A rendering shows a revitalized Foundry building in East Cambridge. (Image: Kendall Square Foundry Development Partners)

A rendering shows a revitalized Foundry building. (Image: Kendall Square Foundry Development Partners)

The city should put more money behind redeveloping the long-empty Foundry building and start over again on finding a better plan, the East Cambridge Planning team said. Members backed the decision unanimously at their Wednesday meeting.

The vote came after debate sparked by a presentation of a proposal by Graffito SP and the Cambridge Innovation Center, who together with Hacin + Associates make up the team selected Aug. 24. to lead the redevelopment project. Called Kendall Square Foundry Development Partners, it was the only group that wound up presenting a proposal; five other potential bidders dropped out.

East Cambridge residents and city councillors have long expressed concerns that the proposal from KS Foundry Development Partners does not provide enough benefit to the community to satisfy the purpose of the project. The Foundry, at 101 Rogers St., was deeded to the city as part of a development zoning deal that specified “a preference for its use for municipal or community uses [with] at least 10,000 square feet of which shall be devoted to educational, cultural or institutional uses.”

But the run-down, out-of-code building could take around $25 million to revitalize, and the current proposal fills much of the space with commercial uses while relying on a complex formula to reach its community benefits quota.

Still, if there were to be a new process, consensus at the meeting was that Kendall Square Foundry Development Partners would be strong contenders.

Back to square one

The bulk of the meeting’s discussion focused on the logistics of reopening a Request For Proposals and whether it was wise to do so. A significant appropriation of additional funds to the project would trigger a new process.

“It seems to me that the only black-or-white issue here is whether the RFP process has to be thrown out and reset and started again, or whether the existing process can be tinkered with,” said Chris Matthews, an executive board member of the East Cambridge residents group.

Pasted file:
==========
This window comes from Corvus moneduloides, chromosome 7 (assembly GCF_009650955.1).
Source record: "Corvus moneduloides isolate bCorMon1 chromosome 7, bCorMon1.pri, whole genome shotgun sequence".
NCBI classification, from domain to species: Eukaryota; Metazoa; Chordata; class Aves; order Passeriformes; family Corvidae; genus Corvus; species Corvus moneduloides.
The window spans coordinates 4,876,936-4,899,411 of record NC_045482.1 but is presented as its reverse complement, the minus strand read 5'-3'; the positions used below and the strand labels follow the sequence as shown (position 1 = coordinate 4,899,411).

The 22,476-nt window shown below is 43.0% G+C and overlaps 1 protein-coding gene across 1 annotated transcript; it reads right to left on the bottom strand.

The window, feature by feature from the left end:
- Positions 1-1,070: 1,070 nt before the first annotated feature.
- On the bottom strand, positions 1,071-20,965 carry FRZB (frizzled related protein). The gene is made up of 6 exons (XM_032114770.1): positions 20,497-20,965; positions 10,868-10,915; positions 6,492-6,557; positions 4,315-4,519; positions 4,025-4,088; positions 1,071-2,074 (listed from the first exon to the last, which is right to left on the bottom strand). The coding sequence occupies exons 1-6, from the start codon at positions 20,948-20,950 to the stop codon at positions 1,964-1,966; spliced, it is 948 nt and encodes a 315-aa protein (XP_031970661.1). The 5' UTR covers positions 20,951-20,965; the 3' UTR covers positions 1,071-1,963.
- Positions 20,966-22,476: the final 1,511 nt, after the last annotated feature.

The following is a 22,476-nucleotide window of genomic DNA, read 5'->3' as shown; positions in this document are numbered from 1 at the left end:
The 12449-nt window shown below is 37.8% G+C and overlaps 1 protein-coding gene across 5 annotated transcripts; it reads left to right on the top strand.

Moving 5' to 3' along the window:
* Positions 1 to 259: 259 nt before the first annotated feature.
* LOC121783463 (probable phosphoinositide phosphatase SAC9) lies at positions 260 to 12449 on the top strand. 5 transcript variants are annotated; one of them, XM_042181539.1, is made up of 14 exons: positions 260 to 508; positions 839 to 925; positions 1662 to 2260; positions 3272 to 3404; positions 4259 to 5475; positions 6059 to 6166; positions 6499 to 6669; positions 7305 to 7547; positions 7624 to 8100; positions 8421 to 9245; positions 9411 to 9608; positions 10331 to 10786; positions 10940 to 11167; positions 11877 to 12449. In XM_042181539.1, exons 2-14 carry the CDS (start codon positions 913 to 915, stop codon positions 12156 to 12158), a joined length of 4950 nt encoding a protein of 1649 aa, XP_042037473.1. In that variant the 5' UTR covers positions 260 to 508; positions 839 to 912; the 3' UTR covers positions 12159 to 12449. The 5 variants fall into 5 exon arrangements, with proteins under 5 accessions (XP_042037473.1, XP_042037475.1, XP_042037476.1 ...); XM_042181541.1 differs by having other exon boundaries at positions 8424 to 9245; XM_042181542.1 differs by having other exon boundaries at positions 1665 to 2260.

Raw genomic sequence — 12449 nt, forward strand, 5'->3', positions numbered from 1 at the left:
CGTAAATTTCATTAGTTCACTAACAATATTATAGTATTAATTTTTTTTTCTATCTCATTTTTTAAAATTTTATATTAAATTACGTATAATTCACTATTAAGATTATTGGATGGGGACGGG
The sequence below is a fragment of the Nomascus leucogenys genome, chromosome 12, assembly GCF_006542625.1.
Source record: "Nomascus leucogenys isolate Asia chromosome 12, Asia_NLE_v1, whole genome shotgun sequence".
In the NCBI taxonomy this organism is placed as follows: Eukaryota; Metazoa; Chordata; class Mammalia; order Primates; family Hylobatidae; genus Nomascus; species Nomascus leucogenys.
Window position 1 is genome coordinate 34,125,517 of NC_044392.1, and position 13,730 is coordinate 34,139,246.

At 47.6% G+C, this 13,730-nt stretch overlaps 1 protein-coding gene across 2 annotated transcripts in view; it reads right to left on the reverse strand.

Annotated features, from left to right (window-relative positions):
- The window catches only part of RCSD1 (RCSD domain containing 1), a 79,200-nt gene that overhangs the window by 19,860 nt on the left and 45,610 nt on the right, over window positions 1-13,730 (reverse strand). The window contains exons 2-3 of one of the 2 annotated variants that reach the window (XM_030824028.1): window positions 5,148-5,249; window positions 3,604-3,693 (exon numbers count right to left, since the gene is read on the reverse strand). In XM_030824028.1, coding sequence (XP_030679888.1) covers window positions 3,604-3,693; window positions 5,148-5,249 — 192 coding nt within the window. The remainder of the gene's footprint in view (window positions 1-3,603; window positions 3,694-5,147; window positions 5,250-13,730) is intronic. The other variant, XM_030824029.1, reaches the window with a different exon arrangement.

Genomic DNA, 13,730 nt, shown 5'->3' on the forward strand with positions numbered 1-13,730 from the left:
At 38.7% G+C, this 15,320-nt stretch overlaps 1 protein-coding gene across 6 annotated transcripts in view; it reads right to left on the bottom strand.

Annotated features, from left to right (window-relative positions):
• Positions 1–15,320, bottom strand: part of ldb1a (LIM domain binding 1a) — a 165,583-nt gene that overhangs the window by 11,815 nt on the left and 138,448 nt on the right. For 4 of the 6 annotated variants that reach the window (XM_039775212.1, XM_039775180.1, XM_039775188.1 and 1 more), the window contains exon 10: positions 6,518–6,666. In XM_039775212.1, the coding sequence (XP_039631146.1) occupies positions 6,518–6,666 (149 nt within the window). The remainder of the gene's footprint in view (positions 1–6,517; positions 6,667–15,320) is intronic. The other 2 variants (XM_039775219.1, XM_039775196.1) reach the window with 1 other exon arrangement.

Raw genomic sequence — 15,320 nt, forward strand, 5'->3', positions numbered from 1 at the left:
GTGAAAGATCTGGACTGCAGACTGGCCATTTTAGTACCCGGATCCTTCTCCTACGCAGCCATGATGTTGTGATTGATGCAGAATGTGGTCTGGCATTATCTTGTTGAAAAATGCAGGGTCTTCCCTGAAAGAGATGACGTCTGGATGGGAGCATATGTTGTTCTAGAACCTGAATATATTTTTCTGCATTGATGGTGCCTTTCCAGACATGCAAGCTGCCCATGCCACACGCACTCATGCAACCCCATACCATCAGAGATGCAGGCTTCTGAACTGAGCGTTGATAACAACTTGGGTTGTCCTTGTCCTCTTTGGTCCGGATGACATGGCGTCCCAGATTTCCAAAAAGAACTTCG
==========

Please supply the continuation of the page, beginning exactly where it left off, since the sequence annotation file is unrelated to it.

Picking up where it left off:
While Matthews was “nervous about going back to square one,” Tom Evans, executive director of the Cambridge Redevelopment Authority, noted that the process would not take as long the second time. “We could expect a calendar year of work,” Evans said. (In the previous process, the City Council set aside $6 million in funds for redevelopment in May 2015.)

The RFP would have to be rewritten, Evans said, but the current debate helped show how.

“We’ve got a better definition of what the interest is in,” Evans said. “We probably want to be a little bit more upfront about the governance process in the RFP, we also might even want to get a little bit better handle on some of the cost numbers, so we’d want to do a little bit more due diligence and make it a bit better.”

Councillor Nadeem Mazen suggested asking having applicants bid against each other, or soliciting low-, medium-, and high-cost proposals from each team to compare and choose among.

Funding concerns

Evans reminded the group that a second RFP would require a newly identified funding source.

Mazen was optimistic that City Manager Louis A. DePasquale would appropriate additional city funds, saying at this point it made more sense than renting back space from the developer in a completed building, which he labeled “an order of magnitude difference in cost.”

Councillor Craig Kelly, though, had concerns. “People are talking about the city maybe being down $14 million in federal funds,” Kelly said, referring to President-elect Donald Trump’s pledge to defund sanctuary cities. “We don’t know what the future Washington administration is going to do to impact our finances and there is a risk, and if we revisit this we may find ourselves in a more awkward conversation down the line.”

The project’s momentum and reassurances provided at a council roundtable on sanctuary cities held Monday was reason to believe the project will move forward regardless of the new administration, Mazen said.

Mike Connolly, state representative-elect for Cambridge and Somerville, also pointed out that a rezoning agreement for the so-called MXD area in Kendall Square will create a revenue stream of approximately $50 million to the CRA – some of which, he suggested, could be used for this project.

There was also a “nuclear option,” Mazen said. By demolishing all or part of the Foundry building, developers would be able to build bigger, allowing for “more community space than all of the Foundry today would give us” while also letting them monetize part of the building to secure its solvency.

This suggestion was met with horror by some attendees who view the building as an important part of Cambridge history. A Nov. 22 petition filed by 11 residents of East Cambridge to designate the Foundry a Cambridge landmark may block the option entirely.

Further discussion of the Foundry is on the agenda for the council meeting coming Monday.